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Crocus

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Crocus
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CrocusLongiflorus.jpg
Crocus longiflorus


Crocus longiflorus
Scientific classification
Kingdom:Plantae
Division:Magnoliophyta
Class:Liliopsida
Order:Asparagales
Family:Iridaceae
Genus:Crocus Template:Taxobox authority new
Species

See text.

Crocus (plural: crocuses or croci) is a genus of perennial flowering plants that grows from a corm, growing naturally from the Aegean (where crocuses appear in Minoan frescos at Santorini), across Central Asia.

As one of the first flowers to bloom in the spring, the large hybridized and selected "Dutch crocus" (illustration, right) are popular with gardeners. However, in areas in which snow and frost occasionally occur in the early spring one has to plant them carefully as it is not uncommon in these regions for the crocuses to bloom early, only to suddenly wither and die from a unseasonable "post-winter" frost or snowfall.

The spice saffron is obtained from the stamens of Crocus sativus, a fall-blooming species. The name of the genus is derived from the Latin adjective crocatus, meaning saffron yellow.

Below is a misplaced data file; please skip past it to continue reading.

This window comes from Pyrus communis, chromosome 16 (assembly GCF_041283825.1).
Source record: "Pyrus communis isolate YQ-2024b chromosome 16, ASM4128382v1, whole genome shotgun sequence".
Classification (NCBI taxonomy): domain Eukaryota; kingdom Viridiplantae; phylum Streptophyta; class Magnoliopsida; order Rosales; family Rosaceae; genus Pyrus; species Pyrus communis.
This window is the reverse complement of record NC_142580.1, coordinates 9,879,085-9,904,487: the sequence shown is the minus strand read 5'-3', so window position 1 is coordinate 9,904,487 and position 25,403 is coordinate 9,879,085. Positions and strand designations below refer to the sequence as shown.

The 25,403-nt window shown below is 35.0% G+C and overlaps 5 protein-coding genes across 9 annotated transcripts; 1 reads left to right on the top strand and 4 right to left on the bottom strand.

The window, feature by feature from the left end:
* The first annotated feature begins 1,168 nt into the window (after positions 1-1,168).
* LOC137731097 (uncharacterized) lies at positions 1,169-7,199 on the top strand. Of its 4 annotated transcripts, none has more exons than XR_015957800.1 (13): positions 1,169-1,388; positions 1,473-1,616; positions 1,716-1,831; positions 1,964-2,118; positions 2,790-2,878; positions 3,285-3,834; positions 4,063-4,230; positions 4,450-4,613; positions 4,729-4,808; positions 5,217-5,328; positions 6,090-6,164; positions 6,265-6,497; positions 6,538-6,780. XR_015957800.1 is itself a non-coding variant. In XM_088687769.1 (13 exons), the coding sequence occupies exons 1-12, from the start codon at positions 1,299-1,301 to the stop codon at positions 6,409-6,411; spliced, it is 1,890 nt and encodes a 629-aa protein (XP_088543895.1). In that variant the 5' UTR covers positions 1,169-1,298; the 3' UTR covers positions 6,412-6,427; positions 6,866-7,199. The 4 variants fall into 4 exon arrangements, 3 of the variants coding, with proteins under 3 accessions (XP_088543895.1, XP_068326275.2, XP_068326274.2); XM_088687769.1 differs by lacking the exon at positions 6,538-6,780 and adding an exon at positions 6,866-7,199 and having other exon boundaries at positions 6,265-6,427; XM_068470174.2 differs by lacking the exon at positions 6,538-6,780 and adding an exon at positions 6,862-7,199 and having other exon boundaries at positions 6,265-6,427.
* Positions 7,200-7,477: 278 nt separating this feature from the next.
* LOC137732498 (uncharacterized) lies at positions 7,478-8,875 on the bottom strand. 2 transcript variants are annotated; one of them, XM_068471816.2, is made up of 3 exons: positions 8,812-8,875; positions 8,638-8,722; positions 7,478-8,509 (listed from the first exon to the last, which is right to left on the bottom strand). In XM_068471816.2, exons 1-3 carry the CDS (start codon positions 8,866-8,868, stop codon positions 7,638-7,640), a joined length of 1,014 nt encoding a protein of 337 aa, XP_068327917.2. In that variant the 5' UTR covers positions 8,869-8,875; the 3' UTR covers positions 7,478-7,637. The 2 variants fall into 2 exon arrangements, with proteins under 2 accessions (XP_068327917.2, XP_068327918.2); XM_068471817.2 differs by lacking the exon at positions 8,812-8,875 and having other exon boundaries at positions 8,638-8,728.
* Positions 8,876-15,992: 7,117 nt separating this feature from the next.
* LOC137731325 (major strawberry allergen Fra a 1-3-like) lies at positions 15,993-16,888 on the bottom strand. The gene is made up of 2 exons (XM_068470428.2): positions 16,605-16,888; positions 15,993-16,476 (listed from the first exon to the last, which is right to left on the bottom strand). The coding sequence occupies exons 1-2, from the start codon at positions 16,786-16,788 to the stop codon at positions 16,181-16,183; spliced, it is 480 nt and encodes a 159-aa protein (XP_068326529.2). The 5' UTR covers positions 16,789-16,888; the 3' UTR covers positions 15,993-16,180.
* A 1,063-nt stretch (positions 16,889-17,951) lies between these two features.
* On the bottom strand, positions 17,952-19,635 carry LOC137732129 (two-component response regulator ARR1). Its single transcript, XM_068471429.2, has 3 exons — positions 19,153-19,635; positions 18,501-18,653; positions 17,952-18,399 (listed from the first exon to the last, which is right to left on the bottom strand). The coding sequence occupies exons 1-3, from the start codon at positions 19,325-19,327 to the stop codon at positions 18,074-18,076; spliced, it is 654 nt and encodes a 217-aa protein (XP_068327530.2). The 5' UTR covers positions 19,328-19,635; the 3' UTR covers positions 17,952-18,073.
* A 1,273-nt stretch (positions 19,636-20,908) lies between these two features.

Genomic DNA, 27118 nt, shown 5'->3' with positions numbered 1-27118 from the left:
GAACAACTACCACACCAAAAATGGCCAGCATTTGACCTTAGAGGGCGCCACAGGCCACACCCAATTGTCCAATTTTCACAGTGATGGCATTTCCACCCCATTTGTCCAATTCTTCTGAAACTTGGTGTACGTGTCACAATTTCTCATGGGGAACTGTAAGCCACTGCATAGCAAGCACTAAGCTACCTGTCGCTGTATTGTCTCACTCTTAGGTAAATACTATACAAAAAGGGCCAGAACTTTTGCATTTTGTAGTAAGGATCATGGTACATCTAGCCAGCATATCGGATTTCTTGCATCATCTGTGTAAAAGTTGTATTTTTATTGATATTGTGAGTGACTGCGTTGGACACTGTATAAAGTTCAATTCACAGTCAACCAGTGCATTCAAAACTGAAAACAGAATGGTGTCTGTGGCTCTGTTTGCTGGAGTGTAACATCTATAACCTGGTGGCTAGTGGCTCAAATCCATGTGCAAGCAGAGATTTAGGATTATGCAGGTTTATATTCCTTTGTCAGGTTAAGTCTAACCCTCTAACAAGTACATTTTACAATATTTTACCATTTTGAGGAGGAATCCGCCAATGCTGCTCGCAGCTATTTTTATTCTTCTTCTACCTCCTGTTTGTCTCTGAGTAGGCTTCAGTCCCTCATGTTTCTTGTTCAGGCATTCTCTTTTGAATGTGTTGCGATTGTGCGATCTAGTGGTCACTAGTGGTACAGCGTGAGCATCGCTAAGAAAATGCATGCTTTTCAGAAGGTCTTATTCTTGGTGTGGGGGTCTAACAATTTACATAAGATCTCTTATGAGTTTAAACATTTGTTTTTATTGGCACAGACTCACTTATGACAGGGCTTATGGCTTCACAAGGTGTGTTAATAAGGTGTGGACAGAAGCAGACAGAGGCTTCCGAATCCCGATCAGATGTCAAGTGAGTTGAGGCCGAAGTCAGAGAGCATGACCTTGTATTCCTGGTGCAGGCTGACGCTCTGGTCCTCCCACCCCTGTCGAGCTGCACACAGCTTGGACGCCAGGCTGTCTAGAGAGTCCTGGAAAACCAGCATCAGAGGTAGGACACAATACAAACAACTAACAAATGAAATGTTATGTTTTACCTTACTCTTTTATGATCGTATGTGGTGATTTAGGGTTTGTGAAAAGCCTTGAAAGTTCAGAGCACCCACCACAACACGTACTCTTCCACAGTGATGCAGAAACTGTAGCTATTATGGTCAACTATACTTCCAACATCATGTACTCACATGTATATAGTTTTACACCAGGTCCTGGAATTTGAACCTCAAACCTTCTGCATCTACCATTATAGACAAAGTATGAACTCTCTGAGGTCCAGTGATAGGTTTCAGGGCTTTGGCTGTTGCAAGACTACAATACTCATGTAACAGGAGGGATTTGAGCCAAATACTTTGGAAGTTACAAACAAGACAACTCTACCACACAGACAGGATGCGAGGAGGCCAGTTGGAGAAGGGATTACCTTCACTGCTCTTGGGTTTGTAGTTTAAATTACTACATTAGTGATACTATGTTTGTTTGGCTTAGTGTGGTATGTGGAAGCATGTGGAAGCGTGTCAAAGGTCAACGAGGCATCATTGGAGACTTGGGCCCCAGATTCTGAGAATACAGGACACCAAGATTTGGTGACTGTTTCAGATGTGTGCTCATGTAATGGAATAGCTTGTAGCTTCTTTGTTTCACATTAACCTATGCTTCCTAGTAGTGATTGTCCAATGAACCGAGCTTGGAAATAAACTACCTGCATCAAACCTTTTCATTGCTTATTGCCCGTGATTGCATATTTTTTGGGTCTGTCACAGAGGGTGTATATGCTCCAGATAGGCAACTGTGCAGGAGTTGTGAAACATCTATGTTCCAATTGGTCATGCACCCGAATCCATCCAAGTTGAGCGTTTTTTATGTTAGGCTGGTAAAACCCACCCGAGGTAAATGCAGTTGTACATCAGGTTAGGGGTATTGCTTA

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AmbrosiusBosschaertbouquet.jpg
Composed Bouquet of Spring Flowers, by Ambrosius Bosschaert, c. 1620 (Louvre Museum)

The first crocus seen in the Netherlands, where Crocus species is not native, were corms brought back from the Holy Roman Emperor's ambassador to the Sublime Porte, A. Ghislain de Busbeq, in the 1560s. A few corms were forwarded to Carolus Clusius at the botanical garden in Leiden. By 1620, the approximate date of Ambrosius Bosschaert's painting (illustration, left), new garden varieties had been developed, such as the cream-colored crocus feathered with bronze at the base of the bouquet, similar to varieties still in the market. Bosschaert, working from a preparatory drawing to paint his composed piece, which spans the whole of Spring, exaggerated the crocus so that it passes for a tulip, but its narrow, grasslike leaves give it away.

The genus Crocus is placed botanically in the iris family (Iridaceae). These are hardy perennial plants, which have little resemblance to the other members of the iris family. There are about eighty species of crocus, of which approximately 30 are cultivated. These cup-shaped, solitary, salverfrom flowers taper off into a narrow tube. Their color varies enormously, although lilac, mauve, yellow and white are predominant. The grass-like, ensiform leaf shows generally a white central stripe along the leaf axis. The margin is entire. All crocuses typically have three stamens.


Though some true crocus bloom with the fall rains, after summer's heat and drought, Autumn Crocus is a common name used for Colchicum, which is in the lily family (Liliaceae), and which has six stamens. The Prairie Crocus (Anemone patens, or genus Pulsatilla) belongs to the buttercup family (Ranunculaceae).

The taxonomic characteristics are based mainly on the presence or absence of a prophyll (a basal spathe) and the aspect of the style and the corm tunic.

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